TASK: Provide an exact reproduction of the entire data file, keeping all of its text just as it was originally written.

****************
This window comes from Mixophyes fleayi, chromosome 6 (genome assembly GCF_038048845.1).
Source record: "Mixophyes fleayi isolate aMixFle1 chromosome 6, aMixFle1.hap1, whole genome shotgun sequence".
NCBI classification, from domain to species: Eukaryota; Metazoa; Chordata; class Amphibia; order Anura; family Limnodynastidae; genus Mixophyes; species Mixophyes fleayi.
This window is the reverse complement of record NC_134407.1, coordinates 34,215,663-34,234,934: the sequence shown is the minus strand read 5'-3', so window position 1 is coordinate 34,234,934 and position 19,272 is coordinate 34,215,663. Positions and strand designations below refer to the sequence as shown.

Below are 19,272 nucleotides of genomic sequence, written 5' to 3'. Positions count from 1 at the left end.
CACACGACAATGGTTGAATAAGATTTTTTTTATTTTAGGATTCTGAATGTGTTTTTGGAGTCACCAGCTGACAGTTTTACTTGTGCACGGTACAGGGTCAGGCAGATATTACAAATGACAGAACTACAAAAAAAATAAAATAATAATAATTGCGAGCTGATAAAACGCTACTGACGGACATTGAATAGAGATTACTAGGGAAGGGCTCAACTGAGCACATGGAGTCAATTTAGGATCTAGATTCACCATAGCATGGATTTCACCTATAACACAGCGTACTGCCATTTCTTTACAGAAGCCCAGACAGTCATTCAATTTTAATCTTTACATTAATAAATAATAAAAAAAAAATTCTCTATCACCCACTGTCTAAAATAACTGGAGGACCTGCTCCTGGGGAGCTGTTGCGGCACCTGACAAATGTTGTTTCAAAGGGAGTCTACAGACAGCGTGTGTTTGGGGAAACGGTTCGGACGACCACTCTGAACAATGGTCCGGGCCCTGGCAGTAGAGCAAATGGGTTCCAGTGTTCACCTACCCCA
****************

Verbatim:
This window comes from Mixophyes fleayi, chromosome 6 (genome assembly GCF_038048845.1).
Source record: "Mixophyes fleayi isolate aMixFle1 chromosome 6, aMixFle1.hap1, whole genome shotgun sequence".
NCBI classification, from domain to species: Eukaryota; Metazoa; Chordata; class Amphibia; order Anura; family Limnodynastidae; genus Mixophyes; species Mixophyes fleayi.
This window is the reverse complement of record NC_134407.1, coordinates 34,215,663-34,234,934: the sequence shown is the minus strand read 5'-3', so window position 1 is coordinate 34,234,934 and position 19,272 is coordinate 34,215,663. Positions and strand designations below refer to the sequence as shown.

Below are 19,272 nucleotides of genomic sequence, written 5' to 3'. Positions count from 1 at the left end.
CACACGACAATGGTTGAATAAGATTTTTTTTATTTTAGGATTCTGAATGTGTTTTTGGAGTCACCAGCTGACAGTTTTACTTGTGCACGGTACAGGGTCAGGCAGATATTACAAATGACAGAACTACAAAAAAAATAAAATAATAATAATTGCGAGCTGATAAAACGCTACTGACGGACATTGAATAGAGATTACTAGGGAAGGGCTCAACTGAGCACATGGAGTCAATTTAGGATCTAGATTCACCATAGCATGGATTTCACCTATAACACAGCGTACTGCCATTTCTTTACAGAAGCCCAGACAGTCATTCAATTTTAATCTTTACATTAATAAATAATAAAAAAAAAATTCTCTATCACCCACTGTCTAAAATAACTGGAGGACCTGCTCCTGGGGAGCTGTTGCGGCACCTGACAAATGTTGTTTCAAAGGGAGTCTACAGACAGCGTGTGTTTGGGGAAACGGTTCGGACGACCACTCTGAACAATGGTCCGGGCCCTGGCAGTAGAGCAAATGGGTTCCAGTGTTCACCTACCCCA